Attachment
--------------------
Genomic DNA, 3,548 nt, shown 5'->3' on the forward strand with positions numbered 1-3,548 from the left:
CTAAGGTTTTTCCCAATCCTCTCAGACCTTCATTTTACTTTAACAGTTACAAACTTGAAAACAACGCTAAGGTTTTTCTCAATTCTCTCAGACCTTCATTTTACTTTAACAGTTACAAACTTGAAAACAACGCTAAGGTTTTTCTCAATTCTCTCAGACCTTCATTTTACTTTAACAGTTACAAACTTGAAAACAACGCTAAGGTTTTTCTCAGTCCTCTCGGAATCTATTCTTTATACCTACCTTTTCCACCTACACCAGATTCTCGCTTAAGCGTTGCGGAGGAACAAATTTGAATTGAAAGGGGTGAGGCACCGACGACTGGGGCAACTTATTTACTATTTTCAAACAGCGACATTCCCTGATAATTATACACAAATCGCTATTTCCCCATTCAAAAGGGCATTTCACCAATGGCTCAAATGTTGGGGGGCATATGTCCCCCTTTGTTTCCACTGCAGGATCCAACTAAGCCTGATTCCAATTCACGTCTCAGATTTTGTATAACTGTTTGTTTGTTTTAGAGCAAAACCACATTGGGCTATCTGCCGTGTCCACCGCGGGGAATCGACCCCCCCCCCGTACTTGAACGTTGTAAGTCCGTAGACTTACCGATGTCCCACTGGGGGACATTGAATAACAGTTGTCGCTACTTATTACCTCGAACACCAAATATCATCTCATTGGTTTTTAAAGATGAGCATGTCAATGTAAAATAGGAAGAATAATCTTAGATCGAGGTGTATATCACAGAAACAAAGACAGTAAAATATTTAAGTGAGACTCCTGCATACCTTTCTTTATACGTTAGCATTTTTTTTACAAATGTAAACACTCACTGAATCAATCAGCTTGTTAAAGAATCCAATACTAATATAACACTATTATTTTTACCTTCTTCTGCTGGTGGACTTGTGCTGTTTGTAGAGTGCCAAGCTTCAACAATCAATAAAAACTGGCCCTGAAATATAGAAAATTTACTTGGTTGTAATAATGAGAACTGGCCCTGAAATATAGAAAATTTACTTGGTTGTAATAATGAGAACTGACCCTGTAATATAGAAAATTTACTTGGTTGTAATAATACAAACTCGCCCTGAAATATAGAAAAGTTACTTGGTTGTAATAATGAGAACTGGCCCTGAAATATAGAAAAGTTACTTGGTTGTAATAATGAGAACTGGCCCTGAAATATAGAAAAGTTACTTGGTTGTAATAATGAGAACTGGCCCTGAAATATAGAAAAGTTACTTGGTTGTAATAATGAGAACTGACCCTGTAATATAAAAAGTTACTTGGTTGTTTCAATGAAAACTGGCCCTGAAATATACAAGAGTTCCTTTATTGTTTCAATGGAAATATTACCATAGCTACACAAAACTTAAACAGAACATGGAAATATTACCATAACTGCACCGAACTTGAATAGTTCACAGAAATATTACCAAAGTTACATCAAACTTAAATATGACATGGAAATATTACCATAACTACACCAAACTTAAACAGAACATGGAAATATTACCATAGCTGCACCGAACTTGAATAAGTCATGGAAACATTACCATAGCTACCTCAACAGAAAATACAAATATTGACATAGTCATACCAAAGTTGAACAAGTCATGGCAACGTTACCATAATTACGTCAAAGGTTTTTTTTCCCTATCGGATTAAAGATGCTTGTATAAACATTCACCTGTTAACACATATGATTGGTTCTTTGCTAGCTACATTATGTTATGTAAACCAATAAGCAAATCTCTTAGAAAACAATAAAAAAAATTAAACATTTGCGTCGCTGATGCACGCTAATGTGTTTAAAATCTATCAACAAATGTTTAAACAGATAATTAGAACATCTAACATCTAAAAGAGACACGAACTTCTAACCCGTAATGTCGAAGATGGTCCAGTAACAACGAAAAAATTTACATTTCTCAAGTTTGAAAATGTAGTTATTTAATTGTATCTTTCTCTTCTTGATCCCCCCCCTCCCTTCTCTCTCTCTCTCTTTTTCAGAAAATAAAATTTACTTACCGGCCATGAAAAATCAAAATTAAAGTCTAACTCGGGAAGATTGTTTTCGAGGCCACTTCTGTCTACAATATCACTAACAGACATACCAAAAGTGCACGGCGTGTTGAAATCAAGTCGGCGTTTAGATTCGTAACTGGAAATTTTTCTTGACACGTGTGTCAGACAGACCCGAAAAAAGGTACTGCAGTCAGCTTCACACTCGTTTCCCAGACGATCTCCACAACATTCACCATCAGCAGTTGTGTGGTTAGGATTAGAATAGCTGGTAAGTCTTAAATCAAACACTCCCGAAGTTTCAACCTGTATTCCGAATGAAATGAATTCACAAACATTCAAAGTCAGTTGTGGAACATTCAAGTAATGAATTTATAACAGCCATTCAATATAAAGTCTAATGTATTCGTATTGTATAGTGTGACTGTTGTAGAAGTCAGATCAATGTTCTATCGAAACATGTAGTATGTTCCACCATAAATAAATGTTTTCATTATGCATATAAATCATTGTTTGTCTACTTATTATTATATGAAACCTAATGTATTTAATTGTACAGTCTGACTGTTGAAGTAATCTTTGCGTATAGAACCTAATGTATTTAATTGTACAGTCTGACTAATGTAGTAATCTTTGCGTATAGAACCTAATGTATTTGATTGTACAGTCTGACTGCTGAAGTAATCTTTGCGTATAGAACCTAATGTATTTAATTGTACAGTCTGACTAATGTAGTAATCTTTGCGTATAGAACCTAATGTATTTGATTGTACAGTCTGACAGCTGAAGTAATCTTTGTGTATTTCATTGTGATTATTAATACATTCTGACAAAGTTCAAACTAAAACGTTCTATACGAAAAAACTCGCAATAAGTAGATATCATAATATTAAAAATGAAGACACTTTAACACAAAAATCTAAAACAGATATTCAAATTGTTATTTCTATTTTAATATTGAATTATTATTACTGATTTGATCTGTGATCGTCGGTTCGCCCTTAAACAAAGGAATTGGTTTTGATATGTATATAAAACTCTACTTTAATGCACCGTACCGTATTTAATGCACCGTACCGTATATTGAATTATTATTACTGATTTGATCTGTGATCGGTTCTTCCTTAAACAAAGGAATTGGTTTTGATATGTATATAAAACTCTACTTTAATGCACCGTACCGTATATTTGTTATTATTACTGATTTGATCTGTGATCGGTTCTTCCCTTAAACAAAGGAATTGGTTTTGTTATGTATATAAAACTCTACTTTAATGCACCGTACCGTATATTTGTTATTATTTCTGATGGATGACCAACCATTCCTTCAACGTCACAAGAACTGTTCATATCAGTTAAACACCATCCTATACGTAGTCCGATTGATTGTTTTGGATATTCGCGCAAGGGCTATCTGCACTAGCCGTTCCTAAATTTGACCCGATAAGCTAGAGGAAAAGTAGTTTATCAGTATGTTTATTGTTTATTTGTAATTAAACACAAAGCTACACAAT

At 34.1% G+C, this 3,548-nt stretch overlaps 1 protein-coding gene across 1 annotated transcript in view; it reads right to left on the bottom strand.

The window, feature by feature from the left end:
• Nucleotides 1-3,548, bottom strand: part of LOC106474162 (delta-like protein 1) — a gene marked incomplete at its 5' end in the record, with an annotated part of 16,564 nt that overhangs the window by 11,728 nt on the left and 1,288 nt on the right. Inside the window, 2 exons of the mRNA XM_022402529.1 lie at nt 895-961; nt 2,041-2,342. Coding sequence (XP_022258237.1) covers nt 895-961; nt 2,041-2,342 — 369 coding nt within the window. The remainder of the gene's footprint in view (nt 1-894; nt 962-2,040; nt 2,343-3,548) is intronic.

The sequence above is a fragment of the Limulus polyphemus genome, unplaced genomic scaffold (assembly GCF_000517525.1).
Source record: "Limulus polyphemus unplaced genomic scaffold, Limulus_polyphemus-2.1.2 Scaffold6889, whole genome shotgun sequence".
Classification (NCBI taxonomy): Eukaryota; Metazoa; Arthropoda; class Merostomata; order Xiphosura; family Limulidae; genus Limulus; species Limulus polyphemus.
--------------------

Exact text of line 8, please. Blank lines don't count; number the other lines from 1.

Classification (NCBI taxonomy): Eukaryota; Metazoa; Arthropoda; class Merostomata; order Xiphosura; family Limulidae; genus Limulus; species Limulus polyphemus.